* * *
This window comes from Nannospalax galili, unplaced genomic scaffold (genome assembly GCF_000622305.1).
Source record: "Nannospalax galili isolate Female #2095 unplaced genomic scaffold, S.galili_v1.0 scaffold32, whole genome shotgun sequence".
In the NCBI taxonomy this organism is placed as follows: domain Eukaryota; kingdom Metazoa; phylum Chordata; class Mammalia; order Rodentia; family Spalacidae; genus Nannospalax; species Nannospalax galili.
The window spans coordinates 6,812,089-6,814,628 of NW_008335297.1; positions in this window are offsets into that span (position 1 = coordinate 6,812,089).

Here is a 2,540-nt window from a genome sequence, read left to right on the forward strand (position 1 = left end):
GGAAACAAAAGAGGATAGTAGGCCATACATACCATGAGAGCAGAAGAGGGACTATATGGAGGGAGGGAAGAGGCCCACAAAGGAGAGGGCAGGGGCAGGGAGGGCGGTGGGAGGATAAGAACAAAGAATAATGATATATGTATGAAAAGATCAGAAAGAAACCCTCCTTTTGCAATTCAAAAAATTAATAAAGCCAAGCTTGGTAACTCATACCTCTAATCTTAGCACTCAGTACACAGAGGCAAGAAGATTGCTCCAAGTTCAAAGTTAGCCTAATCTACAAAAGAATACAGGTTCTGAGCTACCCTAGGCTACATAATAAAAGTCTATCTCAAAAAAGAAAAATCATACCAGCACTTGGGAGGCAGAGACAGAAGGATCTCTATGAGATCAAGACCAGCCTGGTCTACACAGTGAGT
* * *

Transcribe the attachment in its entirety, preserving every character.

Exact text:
This window comes from Nannospalax galili, unplaced genomic scaffold (genome assembly GCF_000622305.1).
Source record: "Nannospalax galili isolate Female #2095 unplaced genomic scaffold, S.galili_v1.0 scaffold32, whole genome shotgun sequence".
In the NCBI taxonomy this organism is placed as follows: domain Eukaryota; kingdom Metazoa; phylum Chordata; class Mammalia; order Rodentia; family Spalacidae; genus Nannospalax; species Nannospalax galili.
The window spans coordinates 6,812,089-6,814,628 of NW_008335297.1; positions in this window are offsets into that span (position 1 = coordinate 6,812,089).

Here is a 2,540-nt window from a genome sequence, read left to right on the forward strand (position 1 = left end):
GGAAACAAAAGAGGATAGTAGGCCATACATACCATGAGAGCAGAAGAGGGACTATATGGAGGGAGGGAAGAGGCCCACAAAGGAGAGGGCAGGGGCAGGGAGGGCGGTGGGAGGATAAGAACAAAGAATAATGATATATGTATGAAAAGATCAGAAAGAAACCCTCCTTTTGCAATTCAAAAAATTAATAAAGCCAAGCTTGGTAACTCATACCTCTAATCTTAGCACTCAGTACACAGAGGCAAGAAGATTGCTCCAAGTTCAAAGTTAGCCTAATCTACAAAAGAATACAGGTTCTGAGCTACCCTAGGCTACATAATAAAAGTCTATCTCAAAAAAGAAAAATCATACCAGCACTTGGGAGGCAGAGACAGAAGGATCTCTATGAGATCAAGACCAGCCTGGTCTACACAGTGAGT